Last week we were honoured to bring you Mandeep Rupra, Head of EDI at national UK charity Citizens Advice, to share her journey of creating a culture of accountability, starting with the top of the organisation, and running through it, at every layer.
During the session we asked Mandeep about her top tips on ‘what not to do’ when trying to embed accountability, and we were so impressed by her answer that we are turning her gems of wisdom, gleaned over 20 years, into five simple steps you can take to make tangible and visible improvements.
1. Be specific about what you want to achieve
It is generally said that what get measured, gets done.
It is also said that you can’t know where you are going unless you know where you are at.
The first tip was to take time to discuss, analyse, and understand what you are trying to achieve as an organisation. Whether you are a charity that wants to improve senior leadership or trustee representation of racially minoritized groups, or a private sector organisation that wants to improve the experiences of people that are neurodiverse, it’s important to have a evidence driven basis for your focus area, and to prioritise the areas within EDI you want to make an impact.
This allows you to be targeted in your investment, and to build from a strong foundation. This includes:
Knowing your starting point
Communicating it across the organisation
Benchmarking yourself against sector averages
Developing a target that your organisation can get behind, and importantly, that leadership can own and champion.
2. Highlight the skills and talent you are missing out on
Have you heard of the deficit approach to EDI? Unfortunately, it is quite common in organisations that are just getting started and misunderstand or misrepresent the challenge at hand.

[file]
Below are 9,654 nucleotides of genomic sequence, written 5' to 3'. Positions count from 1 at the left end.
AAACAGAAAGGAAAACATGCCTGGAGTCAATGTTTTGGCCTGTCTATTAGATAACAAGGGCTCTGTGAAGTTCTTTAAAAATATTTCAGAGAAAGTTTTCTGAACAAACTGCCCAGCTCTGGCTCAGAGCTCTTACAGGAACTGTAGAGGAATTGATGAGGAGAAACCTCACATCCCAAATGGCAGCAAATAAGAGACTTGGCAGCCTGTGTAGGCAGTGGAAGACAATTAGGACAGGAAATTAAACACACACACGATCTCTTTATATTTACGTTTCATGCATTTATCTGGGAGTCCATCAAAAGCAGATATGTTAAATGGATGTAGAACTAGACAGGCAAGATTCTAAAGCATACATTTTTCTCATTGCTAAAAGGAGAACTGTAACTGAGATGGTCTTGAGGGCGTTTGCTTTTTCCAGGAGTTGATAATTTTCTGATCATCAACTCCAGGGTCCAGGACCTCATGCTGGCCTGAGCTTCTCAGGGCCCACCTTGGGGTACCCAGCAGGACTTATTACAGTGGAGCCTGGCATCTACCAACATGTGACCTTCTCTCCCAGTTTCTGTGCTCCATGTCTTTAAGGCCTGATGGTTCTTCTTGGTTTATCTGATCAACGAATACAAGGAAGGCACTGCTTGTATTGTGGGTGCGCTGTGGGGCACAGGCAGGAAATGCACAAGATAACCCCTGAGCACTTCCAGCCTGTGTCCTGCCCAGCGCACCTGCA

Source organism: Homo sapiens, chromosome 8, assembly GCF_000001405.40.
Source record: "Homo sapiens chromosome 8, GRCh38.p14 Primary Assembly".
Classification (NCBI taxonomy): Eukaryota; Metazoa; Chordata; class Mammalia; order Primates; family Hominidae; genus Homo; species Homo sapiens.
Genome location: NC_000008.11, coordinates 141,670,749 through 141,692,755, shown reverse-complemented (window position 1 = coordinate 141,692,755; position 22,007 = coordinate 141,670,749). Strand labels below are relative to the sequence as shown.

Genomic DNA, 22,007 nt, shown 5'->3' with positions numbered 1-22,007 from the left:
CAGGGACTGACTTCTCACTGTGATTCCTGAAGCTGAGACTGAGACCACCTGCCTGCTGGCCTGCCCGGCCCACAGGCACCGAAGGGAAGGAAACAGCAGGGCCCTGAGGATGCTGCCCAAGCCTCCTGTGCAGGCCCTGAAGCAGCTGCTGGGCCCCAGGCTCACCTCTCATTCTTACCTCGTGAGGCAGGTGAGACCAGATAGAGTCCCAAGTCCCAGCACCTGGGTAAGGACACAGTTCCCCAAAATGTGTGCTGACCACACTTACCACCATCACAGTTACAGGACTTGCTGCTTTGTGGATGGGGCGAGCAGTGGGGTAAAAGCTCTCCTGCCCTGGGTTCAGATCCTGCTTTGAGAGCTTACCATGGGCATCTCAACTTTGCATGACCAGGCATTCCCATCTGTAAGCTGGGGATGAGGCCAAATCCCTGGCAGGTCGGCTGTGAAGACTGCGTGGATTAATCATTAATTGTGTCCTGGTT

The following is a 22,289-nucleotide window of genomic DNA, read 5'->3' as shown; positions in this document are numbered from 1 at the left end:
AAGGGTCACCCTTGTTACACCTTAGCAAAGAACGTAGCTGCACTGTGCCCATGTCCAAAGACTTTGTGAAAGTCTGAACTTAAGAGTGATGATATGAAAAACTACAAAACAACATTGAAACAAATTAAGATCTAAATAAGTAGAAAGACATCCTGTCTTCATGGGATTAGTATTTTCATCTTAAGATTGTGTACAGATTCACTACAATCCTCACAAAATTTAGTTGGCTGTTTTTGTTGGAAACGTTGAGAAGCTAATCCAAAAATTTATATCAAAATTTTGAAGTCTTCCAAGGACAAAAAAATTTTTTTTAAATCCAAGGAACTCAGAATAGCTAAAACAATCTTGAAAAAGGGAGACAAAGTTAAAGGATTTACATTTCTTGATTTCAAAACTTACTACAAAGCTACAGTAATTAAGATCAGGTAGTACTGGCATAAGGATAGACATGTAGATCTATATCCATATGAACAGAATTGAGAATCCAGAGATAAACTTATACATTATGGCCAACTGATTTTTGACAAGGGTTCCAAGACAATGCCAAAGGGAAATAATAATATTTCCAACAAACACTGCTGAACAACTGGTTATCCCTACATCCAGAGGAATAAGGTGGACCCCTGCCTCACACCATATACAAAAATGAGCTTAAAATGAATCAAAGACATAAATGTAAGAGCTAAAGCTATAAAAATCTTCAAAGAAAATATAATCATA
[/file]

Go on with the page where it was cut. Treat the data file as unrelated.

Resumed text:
Similarly to the social model of disability, it is important to look at inequalities as something created by structures within society and your organisation, rather than any deficit, or lack of skills, talent or abilities of groups that are currently not thriving within those systems.
Your starting point should be that there are large cohorts of the community, society and potential workforce that are skilled, able and interested in working for your organisation, but due to a lack of inclusion, and systemic barriers are unable to access the opportunities.
One good example of the need to avoid the deficit approach is with women in STEM.
Often caring responsibilities, or taking career breaks are used as common reasons to explain the lack of senior female leaders. However research shows that women in STEM are in fact less likely to take a career break (The Royal Society).
Moreover, although slow, there has been progress. Since 2016, the number of women working in STEM fields has increased, and women now make up 24% of the STEM workforce in the UK. WISE have estimated that by 2030, they expect to reach over 29% of women in the STEM workforce (WISE Campaign), illustrating that the talent is out there, and organisations can improve their pipelines if they understand the data and intentionally become more inclusive of all.
3. Place responsibility for EDI on leaders and managers